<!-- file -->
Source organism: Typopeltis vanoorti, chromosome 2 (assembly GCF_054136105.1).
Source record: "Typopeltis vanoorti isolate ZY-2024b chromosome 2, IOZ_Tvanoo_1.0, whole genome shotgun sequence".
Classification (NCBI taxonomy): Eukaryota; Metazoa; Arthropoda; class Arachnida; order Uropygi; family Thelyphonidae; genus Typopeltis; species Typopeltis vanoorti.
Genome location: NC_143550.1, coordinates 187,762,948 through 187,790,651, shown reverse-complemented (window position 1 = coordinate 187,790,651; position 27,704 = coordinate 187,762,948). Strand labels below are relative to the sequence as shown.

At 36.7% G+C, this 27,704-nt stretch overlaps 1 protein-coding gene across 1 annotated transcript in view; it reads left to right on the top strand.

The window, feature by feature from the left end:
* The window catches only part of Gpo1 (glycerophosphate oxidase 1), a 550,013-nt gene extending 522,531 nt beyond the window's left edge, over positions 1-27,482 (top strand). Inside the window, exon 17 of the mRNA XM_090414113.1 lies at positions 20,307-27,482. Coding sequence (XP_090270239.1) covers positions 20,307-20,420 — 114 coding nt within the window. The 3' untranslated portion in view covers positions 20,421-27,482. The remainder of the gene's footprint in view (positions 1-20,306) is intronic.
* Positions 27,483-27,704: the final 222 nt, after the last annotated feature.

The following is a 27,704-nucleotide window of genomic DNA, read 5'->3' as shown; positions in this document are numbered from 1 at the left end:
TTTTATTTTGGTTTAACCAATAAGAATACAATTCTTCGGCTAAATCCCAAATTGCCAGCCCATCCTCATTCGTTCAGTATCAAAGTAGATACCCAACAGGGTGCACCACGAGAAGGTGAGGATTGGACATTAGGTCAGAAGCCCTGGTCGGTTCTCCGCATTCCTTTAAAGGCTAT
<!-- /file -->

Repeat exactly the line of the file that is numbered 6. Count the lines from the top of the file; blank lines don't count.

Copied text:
The window, feature by feature from the left end: